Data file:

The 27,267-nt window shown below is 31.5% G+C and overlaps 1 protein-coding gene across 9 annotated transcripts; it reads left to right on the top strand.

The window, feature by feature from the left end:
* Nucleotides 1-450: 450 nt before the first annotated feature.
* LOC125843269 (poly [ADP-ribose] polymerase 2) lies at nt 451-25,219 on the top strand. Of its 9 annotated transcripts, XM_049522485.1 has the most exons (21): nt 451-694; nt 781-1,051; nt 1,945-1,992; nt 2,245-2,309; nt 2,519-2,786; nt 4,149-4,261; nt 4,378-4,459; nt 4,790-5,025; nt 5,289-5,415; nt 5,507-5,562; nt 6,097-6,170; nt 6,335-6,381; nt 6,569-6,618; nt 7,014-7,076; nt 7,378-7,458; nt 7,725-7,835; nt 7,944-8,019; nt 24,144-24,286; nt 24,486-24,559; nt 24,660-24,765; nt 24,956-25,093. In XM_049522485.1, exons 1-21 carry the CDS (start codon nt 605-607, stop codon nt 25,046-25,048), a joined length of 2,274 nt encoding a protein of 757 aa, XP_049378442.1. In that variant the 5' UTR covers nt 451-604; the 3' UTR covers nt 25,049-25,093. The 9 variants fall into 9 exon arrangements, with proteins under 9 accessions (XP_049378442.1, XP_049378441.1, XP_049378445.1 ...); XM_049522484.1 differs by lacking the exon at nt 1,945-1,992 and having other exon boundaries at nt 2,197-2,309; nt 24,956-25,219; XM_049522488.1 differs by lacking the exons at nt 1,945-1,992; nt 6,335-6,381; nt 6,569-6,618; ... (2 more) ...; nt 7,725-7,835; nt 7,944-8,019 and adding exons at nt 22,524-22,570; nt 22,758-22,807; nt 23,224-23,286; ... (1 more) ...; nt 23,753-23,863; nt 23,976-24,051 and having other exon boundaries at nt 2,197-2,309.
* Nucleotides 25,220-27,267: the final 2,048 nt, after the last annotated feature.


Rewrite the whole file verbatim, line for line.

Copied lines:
The 27,267-nt window shown below is 31.5% G+C and overlaps 1 protein-coding gene across 9 annotated transcripts; it reads left to right on the top strand.

The window, feature by feature from the left end:
* Nucleotides 1-450: 450 nt before the first annotated feature.
* LOC125843269 (poly [ADP-ribose] polymerase 2) lies at nt 451-25,219 on the top strand. Of its 9 annotated transcripts, XM_049522485.1 has the most exons (21): nt 451-694; nt 781-1,051; nt 1,945-1,992; nt 2,245-2,309; nt 2,519-2,786; nt 4,149-4,261; nt 4,378-4,459; nt 4,790-5,025; nt 5,289-5,415; nt 5,507-5,562; nt 6,097-6,170; nt 6,335-6,381; nt 6,569-6,618; nt 7,014-7,076; nt 7,378-7,458; nt 7,725-7,835; nt 7,944-8,019; nt 24,144-24,286; nt 24,486-24,559; nt 24,660-24,765; nt 24,956-25,093. In XM_049522485.1, exons 1-21 carry the CDS (start codon nt 605-607, stop codon nt 25,046-25,048), a joined length of 2,274 nt encoding a protein of 757 aa, XP_049378442.1. In that variant the 5' UTR covers nt 451-604; the 3' UTR covers nt 25,049-25,093. The 9 variants fall into 9 exon arrangements, with proteins under 9 accessions (XP_049378442.1, XP_049378441.1, XP_049378445.1 ...); XM_049522484.1 differs by lacking the exon at nt 1,945-1,992 and having other exon boundaries at nt 2,197-2,309; nt 24,956-25,219; XM_049522488.1 differs by lacking the exons at nt 1,945-1,992; nt 6,335-6,381; nt 6,569-6,618; ... (2 more) ...; nt 7,725-7,835; nt 7,944-8,019 and adding exons at nt 22,524-22,570; nt 22,758-22,807; nt 23,224-23,286; ... (1 more) ...; nt 23,753-23,863; nt 23,976-24,051 and having other exon boundaries at nt 2,197-2,309.
* Nucleotides 25,220-27,267: the final 2,048 nt, after the last annotated feature.